Numbers down but virus battle not over
It’s been about 15 months since the coronavirus took hold in the county, state, nation and across the world, for that matter.
In the county, as in much of the rest of the state and nation, the virus has been receding, with a total of just seven cases the past seven days, including four days where no cases were recorded, and 14 in the past two weeks.
The drop in cases, though, does not diminish the toll the virus has taken. Since March 2020, the Chaffee County Public Health website notes there have been a total of 1,252 total cases in the county, 16 deaths due to the virus, 25 deaths among cases and one inmate death at the Buena Vista Correctional Facility.
The decline in cases is generally being attributed to the number of people getting vaccinated. But county cases have been going up and down, with a jump in number over two or three weeks followed by a drop.
To be sure, the latest county totals are about the lowest numbers noted by the county coronavirus dashboard for a one week period in the past year.
The diminishing numbers show progress in the battle against the virus, though by no means is the fight over. It’s expected that with the summer season here, visitors will be bringing with them more than just their money.
And those who wait on, who meet and provide services to visitors will be exposed, especially from visitors who unknowingly carry the virus, who think “it’s just a cold,” or allergies, or who are simply asymptomatic.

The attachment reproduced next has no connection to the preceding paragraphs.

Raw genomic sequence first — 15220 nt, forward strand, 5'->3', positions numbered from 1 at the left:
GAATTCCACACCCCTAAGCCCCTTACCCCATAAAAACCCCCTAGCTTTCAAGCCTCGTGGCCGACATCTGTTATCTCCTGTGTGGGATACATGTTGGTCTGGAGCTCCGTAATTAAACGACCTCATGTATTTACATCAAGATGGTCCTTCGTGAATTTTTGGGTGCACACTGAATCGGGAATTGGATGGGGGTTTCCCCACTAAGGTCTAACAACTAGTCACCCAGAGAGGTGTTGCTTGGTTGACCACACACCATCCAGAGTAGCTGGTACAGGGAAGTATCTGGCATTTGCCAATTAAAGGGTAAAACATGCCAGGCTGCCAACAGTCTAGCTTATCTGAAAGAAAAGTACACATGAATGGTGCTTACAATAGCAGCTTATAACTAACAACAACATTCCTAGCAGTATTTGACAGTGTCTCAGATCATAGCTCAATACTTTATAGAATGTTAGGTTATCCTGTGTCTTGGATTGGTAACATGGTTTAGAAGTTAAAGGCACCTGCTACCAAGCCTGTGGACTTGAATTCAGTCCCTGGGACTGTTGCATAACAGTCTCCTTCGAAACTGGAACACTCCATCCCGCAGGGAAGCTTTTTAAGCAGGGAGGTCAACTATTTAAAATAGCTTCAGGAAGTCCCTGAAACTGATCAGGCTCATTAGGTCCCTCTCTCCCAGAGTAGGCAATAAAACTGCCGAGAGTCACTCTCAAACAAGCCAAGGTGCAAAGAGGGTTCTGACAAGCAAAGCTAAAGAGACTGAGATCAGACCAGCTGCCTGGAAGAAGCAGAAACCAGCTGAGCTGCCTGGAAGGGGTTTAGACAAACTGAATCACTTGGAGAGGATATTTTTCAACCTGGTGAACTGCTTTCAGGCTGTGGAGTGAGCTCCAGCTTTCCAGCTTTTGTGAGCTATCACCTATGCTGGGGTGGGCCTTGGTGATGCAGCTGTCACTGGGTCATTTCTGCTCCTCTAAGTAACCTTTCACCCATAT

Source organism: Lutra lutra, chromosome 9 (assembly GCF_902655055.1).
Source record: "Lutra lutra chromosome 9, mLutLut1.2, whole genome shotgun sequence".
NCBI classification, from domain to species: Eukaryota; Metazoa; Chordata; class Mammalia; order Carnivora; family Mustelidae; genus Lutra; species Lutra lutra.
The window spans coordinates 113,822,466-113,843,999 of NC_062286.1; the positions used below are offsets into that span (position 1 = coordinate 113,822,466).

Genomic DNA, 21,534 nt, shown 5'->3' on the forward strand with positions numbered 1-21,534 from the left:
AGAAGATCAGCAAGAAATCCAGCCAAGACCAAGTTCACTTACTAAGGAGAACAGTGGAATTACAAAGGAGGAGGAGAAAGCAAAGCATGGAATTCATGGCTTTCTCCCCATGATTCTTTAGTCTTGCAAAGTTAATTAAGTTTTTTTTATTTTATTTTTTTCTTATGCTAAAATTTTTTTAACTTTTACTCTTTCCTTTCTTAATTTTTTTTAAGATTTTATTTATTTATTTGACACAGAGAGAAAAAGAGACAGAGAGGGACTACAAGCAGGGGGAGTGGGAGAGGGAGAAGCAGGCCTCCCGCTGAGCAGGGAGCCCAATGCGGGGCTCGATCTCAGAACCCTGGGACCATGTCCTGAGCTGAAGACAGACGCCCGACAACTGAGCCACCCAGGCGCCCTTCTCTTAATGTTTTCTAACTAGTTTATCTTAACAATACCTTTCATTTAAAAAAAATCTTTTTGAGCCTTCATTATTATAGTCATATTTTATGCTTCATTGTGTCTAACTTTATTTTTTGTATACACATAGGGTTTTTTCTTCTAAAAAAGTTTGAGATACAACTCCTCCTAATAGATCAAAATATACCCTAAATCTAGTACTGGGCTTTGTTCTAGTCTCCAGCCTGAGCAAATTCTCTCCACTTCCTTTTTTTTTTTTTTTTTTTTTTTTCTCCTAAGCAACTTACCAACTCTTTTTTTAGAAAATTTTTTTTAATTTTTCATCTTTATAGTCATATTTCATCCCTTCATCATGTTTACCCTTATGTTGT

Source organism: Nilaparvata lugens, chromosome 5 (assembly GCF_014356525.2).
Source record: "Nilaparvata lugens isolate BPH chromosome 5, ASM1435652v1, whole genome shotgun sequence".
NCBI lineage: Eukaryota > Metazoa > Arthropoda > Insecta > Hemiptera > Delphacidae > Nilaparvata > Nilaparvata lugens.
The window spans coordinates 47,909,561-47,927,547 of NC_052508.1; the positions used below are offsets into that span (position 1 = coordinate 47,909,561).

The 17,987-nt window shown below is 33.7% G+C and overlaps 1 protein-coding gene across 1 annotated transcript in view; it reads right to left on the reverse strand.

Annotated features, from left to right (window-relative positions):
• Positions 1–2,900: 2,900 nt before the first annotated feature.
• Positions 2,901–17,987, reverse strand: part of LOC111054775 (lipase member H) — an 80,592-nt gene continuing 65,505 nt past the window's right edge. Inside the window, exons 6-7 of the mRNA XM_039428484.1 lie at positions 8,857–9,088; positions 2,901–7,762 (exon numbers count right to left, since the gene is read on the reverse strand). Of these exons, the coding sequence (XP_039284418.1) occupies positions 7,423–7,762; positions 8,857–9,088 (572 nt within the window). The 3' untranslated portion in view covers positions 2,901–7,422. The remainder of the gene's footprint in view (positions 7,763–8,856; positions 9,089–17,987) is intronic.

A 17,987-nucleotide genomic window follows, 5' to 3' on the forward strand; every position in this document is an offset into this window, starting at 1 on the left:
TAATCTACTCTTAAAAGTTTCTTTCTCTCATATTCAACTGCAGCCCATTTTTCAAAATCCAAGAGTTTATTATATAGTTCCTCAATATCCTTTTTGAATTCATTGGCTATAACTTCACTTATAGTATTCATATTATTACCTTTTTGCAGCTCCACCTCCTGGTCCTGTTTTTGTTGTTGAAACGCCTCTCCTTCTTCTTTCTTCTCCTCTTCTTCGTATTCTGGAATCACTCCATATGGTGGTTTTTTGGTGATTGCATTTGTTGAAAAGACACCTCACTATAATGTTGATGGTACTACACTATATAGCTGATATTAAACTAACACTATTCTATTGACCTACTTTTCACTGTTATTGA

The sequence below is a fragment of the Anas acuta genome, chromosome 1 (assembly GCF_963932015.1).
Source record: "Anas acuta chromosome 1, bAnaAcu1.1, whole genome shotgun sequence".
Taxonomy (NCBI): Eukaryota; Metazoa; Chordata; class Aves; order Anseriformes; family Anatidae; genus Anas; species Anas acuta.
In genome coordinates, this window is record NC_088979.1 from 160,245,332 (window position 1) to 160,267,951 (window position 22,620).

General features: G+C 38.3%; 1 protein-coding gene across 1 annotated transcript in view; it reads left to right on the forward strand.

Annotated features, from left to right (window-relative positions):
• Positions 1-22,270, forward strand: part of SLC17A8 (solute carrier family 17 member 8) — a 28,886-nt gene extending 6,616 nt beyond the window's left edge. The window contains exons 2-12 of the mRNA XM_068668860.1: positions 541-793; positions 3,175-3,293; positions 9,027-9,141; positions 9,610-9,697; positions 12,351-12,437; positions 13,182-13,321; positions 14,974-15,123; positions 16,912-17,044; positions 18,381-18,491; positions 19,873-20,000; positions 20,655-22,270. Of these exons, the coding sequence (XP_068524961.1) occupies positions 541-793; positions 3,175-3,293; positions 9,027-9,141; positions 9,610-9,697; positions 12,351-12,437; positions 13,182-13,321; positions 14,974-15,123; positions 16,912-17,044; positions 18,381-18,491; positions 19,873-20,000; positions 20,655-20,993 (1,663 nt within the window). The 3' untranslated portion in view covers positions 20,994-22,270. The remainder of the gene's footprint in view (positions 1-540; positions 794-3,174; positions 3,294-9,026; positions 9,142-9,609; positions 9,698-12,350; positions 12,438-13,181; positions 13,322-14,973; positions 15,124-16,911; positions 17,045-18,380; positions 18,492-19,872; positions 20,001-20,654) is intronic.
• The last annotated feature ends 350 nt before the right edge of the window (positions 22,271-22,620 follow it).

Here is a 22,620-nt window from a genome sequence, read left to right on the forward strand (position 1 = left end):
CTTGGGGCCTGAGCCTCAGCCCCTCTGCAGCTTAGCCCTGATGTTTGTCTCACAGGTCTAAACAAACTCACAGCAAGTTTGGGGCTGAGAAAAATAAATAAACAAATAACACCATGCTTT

What happens in the valley will be a microcosm of what is likely to happen at a state level. In Denver, most restrictions have been lifted from outdoor and indoor venues, including arenas hosting Nugget and Avalanche playoff games, as well as the Colorado Rockies.
With tens of thousands of sports fans getting together, it’s all but certain that cases will spread.
Fifteen months after the first virus cases hit, it appears the county and the rest of Colorado and the country are entering a new phase relating to the virus, of living with the illness, in some cases trusting that the vaccine will protect and keep them from getting the disease, and from those who are ready to get back to living a normal life, regardless of the illness.
Case numbers may be declining at the present time, but COVID-19 has by no means run its course.
On May 27, Columbine Manor Care Center honored with a ceremony and plaque dedication residents who died as a result of or during the time period of the coronavirus outbreak last spring, from March 20 to May 29.
A total of 14 Columbine residents died after contracting the virus and another six residents died during this time of isolation.
In referring to its family of residents, the plaque states in part that “... the memories of those we’ve lost will continue to shine and sustain us as we move forward and fight to protect our family.
“Our family is broken because of your loss but stronger because of your memory. You will never be forgotten.”
Columbine and other senior care centers across the state and nation were among the entities hit hardest by COVID-19.
The plaque, signed by Forrest Preston, founder and chairman of Life Care Centers of America, Columbine’s corporate owner, is a fitting way to remember, honor and pay tribute to those residents who died at the center during the outbreak.